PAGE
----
This review made my day!
The year is 1913. Zeynap and Ali are teenage lovers in Anatolia (once Asia Minor, now modern Turkey) who part with a lingering sense of bitterness: Ali’s impending departure breaks their promise of escaping their village together. Feeling betrayed, Zeynap turns away: “I refuse to be your betrothed, never knowing when, or even if, you’ll come back.”
Ali will not give up hope of reunion: before he leaves, Ali presents Zeynap with identical journals: “While we are apart, keep this journal for me and I’ll write in the other for you … That way, we will still be together.” In return, Zeynap places her blue evil-eye bead over his head, a cherished momentum that has kept her safe since she was a baby. “I’ll always love you, but I will not wait for you,” she adds.
The Great War arrives in 1914, further separating the lovers. In Canada, Ali is sent to a prison camp for enemy aliens; Canada and Turkey are on opposite sides of the conflagration, and Anatolia is claimed by Turkey. At home in Anatolia, Zeynap bears witnesses to the genocide that obliterates over a million Armenian lives; her humanity and ingenuity make her an unlikely hero; her journal intended for Ali becomes a historical document of international importance.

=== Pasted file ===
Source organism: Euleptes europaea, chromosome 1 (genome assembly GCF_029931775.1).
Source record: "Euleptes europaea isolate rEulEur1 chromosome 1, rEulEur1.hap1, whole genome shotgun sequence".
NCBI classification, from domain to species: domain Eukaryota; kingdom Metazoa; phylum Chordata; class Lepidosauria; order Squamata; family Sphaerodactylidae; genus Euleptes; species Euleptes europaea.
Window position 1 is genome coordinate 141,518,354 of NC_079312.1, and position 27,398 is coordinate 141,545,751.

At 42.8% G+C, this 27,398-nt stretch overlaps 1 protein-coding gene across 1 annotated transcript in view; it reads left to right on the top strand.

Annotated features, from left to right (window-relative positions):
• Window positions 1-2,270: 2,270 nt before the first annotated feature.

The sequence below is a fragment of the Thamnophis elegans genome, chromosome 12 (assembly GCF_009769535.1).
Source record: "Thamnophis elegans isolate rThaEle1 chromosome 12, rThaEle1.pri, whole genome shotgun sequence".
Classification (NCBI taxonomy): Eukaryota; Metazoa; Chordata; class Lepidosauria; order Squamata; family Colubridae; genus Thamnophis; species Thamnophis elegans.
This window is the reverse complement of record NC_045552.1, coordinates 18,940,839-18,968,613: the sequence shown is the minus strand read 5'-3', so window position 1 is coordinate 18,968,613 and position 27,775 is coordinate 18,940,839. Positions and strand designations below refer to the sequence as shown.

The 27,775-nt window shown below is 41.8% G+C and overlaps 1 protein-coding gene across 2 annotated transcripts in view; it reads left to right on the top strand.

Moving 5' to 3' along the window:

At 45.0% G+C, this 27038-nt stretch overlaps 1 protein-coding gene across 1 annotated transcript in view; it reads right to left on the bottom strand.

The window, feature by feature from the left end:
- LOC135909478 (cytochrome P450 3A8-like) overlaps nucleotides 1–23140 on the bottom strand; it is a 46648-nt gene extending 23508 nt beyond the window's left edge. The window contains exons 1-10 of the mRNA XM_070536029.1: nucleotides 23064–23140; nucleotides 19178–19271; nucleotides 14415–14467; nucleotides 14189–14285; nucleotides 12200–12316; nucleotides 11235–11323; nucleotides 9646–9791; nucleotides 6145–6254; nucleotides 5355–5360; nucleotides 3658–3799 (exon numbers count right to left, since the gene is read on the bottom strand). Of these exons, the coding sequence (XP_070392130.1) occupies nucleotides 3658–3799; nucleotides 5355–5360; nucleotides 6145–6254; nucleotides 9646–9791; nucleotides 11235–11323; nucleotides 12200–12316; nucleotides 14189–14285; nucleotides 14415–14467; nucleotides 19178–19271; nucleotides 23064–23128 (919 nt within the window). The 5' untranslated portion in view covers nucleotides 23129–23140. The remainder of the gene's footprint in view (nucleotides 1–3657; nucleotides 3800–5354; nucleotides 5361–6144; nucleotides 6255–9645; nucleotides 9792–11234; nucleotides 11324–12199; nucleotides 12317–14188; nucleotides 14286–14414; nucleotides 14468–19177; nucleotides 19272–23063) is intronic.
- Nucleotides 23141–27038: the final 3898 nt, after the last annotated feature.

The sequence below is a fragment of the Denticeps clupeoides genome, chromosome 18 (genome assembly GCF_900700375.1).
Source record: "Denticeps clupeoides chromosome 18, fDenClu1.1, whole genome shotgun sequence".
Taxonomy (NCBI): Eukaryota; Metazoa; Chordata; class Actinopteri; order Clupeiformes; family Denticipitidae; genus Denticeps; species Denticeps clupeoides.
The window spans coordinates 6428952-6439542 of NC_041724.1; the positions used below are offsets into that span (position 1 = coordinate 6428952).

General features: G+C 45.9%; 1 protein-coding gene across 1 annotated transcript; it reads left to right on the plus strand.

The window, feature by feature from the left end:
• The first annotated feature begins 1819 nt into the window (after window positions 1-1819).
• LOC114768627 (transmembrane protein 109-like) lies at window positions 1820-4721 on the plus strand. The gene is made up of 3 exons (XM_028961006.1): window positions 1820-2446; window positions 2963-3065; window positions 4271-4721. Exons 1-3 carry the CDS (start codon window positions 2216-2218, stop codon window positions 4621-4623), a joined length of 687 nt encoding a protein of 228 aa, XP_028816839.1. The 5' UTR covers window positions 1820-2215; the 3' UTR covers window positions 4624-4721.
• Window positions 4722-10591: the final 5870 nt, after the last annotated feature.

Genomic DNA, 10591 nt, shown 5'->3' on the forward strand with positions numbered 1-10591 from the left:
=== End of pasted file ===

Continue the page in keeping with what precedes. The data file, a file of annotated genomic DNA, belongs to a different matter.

Although the story is fictional, “it is based on real historical events,” award-winning Canadian author Marsha Forchuk Skrypuch writes in her ending “Author’s Note.” What happens to the lovers, their families, their homeland, demands and deserves far more attention. Both Zeynap and Ali are Alevi Kurds, an ethnic minority about which is little known in the West. They are Kurdish, not Turkish; they are not Muslim, they are Alevi, “a 6,000 year-old religion that originated in Anatolia. Over the centuries Alevism has incorporated aspects of other religions,” Skrypuch explains.
Already the author of five titles “set during the Armenian Genocide,” Skrypuch elucidates how “in all that writing and research, [she] completely missed an outstanding instance of bravery: the rescue of 40,000 Armenians by the Alevi Kurds of the Dersim Mountains.” Five years earlier, Skrypuch learned about a hundred “enemy aliens” living in her hometown of Brantford, Ontario, who were rounded up in the middle of the night on false charges, jailed, and sent to prison camps.
“These men were victims of shameful wartime hysteria directed at foreigners, yet they had come to Canada because of its reputation for freedom and tolerance.” Listed as Turkish, the men turned out to be Alevi Kurds. And so Skrypuch’s Dance began. The result is an eye-opening, significant literary and historical gift to readers, young and old.